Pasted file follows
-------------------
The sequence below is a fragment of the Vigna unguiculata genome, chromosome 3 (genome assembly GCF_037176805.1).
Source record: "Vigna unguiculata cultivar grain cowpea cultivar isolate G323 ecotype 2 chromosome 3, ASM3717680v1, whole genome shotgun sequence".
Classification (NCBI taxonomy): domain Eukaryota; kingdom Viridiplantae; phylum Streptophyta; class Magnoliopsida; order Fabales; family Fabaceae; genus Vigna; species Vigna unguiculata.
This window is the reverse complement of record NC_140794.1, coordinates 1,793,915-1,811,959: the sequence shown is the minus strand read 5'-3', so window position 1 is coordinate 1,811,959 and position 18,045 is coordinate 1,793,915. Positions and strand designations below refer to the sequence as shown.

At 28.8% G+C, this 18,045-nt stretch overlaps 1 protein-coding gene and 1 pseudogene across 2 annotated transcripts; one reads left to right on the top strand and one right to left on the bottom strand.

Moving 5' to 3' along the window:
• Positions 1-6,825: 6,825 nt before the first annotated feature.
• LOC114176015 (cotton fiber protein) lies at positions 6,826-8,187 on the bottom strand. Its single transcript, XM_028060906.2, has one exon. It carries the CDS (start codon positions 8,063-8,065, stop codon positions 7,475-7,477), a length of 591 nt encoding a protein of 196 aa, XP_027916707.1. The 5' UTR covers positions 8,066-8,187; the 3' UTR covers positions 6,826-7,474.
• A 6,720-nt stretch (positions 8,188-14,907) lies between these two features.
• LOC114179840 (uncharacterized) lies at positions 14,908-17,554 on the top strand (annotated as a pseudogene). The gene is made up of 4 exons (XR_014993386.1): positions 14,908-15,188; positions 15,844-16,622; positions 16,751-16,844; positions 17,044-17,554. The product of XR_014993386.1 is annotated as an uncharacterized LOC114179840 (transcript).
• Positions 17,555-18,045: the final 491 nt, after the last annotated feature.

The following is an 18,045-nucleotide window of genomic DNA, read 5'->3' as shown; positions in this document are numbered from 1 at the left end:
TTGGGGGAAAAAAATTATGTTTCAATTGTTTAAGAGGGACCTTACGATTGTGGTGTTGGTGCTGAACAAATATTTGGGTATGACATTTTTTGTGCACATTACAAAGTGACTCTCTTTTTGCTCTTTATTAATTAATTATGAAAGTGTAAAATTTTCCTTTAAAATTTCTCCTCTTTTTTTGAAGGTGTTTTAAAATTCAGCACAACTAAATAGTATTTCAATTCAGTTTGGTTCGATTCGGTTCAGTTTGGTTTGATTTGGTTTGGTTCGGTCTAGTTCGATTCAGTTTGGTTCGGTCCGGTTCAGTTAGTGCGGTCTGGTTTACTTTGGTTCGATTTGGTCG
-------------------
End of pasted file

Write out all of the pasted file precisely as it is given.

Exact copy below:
The sequence below is a fragment of the Vigna unguiculata genome, chromosome 3 (genome assembly GCF_037176805.1).
Source record: "Vigna unguiculata cultivar grain cowpea cultivar isolate G323 ecotype 2 chromosome 3, ASM3717680v1, whole genome shotgun sequence".
Classification (NCBI taxonomy): domain Eukaryota; kingdom Viridiplantae; phylum Streptophyta; class Magnoliopsida; order Fabales; family Fabaceae; genus Vigna; species Vigna unguiculata.
This window is the reverse complement of record NC_140794.1, coordinates 1,793,915-1,811,959: the sequence shown is the minus strand read 5'-3', so window position 1 is coordinate 1,811,959 and position 18,045 is coordinate 1,793,915. Positions and strand designations below refer to the sequence as shown.

At 28.8% G+C, this 18,045-nt stretch overlaps 1 protein-coding gene and 1 pseudogene across 2 annotated transcripts; one reads left to right on the top strand and one right to left on the bottom strand.

Moving 5' to 3' along the window:
• Positions 1-6,825: 6,825 nt before the first annotated feature.
• LOC114176015 (cotton fiber protein) lies at positions 6,826-8,187 on the bottom strand. Its single transcript, XM_028060906.2, has one exon. It carries the CDS (start codon positions 8,063-8,065, stop codon positions 7,475-7,477), a length of 591 nt encoding a protein of 196 aa, XP_027916707.1. The 5' UTR covers positions 8,066-8,187; the 3' UTR covers positions 6,826-7,474.
• A 6,720-nt stretch (positions 8,188-14,907) lies between these two features.
• LOC114179840 (uncharacterized) lies at positions 14,908-17,554 on the top strand (annotated as a pseudogene). The gene is made up of 4 exons (XR_014993386.1): positions 14,908-15,188; positions 15,844-16,622; positions 16,751-16,844; positions 17,044-17,554. The product of XR_014993386.1 is annotated as an uncharacterized LOC114179840 (transcript).
• Positions 17,555-18,045: the final 491 nt, after the last annotated feature.

The following is an 18,045-nucleotide window of genomic DNA, read 5'->3' as shown; positions in this document are numbered from 1 at the left end:
TTGGGGGAAAAAAATTATGTTTCAATTGTTTAAGAGGGACCTTACGATTGTGGTGTTGGTGCTGAACAAATATTTGGGTATGACATTTTTTGTGCACATTACAAAGTGACTCTCTTTTTGCTCTTTATTAATTAATTATGAAAGTGTAAAATTTTCCTTTAAAATTTCTCCTCTTTTTTTGAAGGTGTTTTAAAATTCAGCACAACTAAATAGTATTTCAATTCAGTTTGGTTCGATTCGGTTCAGTTTGGTTTGATTTGGTTTGGTTCGGTCTAGTTCGATTCAGTTTGGTTCGGTCCGGTTCAGTTAGTGCGGTCTGGTTTACTTTGGTTCGATTTGGTCG